Queen Elizabeth 1 of England ordered that the royal table be supplied with a condiment made of it. Charles VI of France sat on cushions stuffed with it. What was the object of this royal ardor? A fragment shrub known as lavender. Anyone who has ever stood amid the purple haze of a lavender field will understand why so many people are captivated by this aromatic plant.
There are over 30 species of lavender. This hardy herb thrives in diverse climates, from the cool air of the French Alps to the dry heat of the Middle East. The plant’s botanical name Lavandula comes from the Latin lavare, meaning “to wash.” It is derived from a custom of the ancient Romans, who perfumed their baths with lavender oil.
The medicinal use of lavender dates back nearly 2000 years. During the middle ages, it was a main ingredient in a concoction known as four thieves vinegar, which was used to combat the plague. The vinegar likely derived it name from the fact that grave robbers who rummaged through the belongings of plague victims washed in this lavender-based solution. Despite the risks of their work, it seems they rarely contracted the disease.
Herbalists of the 16th century claimed that lavender would cure not only colds and headaches but also paralysis of the limbs and neuroses. In addition, they believed that wearing a skullcap made of lavender would increase intelligence. As recently as World War 1, some governments asked their citizens to gather lavender from their gardens so that the extracted oil could be used to dress soldiers’ wounds.
Some lavender oils, especially lavandula angustifolia, appear to have an effect on a number of species of bacteria and fungi. Some researchers have suggested that lavender oil may be useful for treating bacterial infections that are resistant to antibiotics. Lavender oil has also found several uses in midwifery. In a large clinical trial it was shown that the mothers using lavender oil in their bathwater consistently reported lower discomfort scores 3 to 5 days post-natally. Lavender oil is also currently used in many delivery rooms for its general calming action.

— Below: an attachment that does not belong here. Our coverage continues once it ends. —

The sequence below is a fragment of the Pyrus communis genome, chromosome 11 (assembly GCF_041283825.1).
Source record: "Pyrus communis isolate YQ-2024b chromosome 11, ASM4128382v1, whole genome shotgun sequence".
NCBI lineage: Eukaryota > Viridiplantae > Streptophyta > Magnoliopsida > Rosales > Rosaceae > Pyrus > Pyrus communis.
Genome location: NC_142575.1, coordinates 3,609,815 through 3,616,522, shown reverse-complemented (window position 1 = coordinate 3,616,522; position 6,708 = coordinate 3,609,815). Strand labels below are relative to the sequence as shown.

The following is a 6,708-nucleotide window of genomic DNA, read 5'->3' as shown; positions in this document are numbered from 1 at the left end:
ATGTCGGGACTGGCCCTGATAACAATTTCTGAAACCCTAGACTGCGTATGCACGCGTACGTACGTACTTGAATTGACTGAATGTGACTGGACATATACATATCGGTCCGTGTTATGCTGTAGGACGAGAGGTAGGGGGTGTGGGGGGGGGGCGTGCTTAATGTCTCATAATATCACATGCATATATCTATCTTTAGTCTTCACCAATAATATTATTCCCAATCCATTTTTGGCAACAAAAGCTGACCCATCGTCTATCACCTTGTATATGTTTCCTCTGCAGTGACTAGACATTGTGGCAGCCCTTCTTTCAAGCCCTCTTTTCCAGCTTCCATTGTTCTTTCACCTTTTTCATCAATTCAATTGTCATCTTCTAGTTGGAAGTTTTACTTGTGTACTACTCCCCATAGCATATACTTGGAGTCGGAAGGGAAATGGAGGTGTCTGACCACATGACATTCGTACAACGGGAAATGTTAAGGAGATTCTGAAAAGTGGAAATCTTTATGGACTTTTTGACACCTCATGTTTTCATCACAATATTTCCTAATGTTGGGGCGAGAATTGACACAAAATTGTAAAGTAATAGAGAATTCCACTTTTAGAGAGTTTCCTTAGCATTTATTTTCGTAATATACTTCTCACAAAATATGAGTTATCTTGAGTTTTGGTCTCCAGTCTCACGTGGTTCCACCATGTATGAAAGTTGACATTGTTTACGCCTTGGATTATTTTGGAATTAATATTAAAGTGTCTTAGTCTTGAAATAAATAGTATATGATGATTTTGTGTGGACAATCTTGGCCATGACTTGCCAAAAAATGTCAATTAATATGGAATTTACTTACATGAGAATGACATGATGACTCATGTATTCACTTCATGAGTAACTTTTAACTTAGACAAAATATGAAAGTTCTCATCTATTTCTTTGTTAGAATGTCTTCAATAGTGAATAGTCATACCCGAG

What about Queen Elizabeth’s taste for lavender? Is lavender really edible? Lavender was a favorite flavoring in the cooking of Tudor and Elizabeth England, used as a relish to be served with game, roasted meats, with fruit salads, sprinkled over sweet dishes, or as a sweetmeat in its own right. Today some species of lavender are used to flavor biscuits, cakes, and ice cream. On the other hand, not all types are desirable –especially to insects. In fact, lavender oil or powdered foliage and flowers may also be useful as both commercial and domestic pesticides as the application of lavender deters mites, grain weevil, aphids and clothes moth.
In recent decades lavender has enjoyed renewed popularity. It is now cultivated in Australia, Europe, Japan, New Zealand, and North America. Lavender is unlike wine, oil produced from the same species will vary from region to region, as it is influenced by the soil and climate in which the lavender grows. Even the timing and method of harvesting can affect the final product.
Unlike wine, lavender oil is extracted not by crushing but by steaming. It takes about 250 kg of lavender to produce one liter of oil. The freshly cut flowers, stalks, and leaves are firmly pressed into a large steel drum. Steam is pumped into the base of the container, and as it rises through the plant parts, it releases the oil. The steam and oil pass through a condenser and into a pot, where the oil separates from the water and rises to the surface. The oil is drawn off and stored in ceramic-lined containers, where it is left to mature for some months
Some lavender oils are used in soaps, creams, and candles. The flowers are sold freshly cut or dried, and the flower heads are a prized ingredient in potpourri. Thousands of tourists come each year to taste lavender treats and to absorb the sight and scent of the lavender field.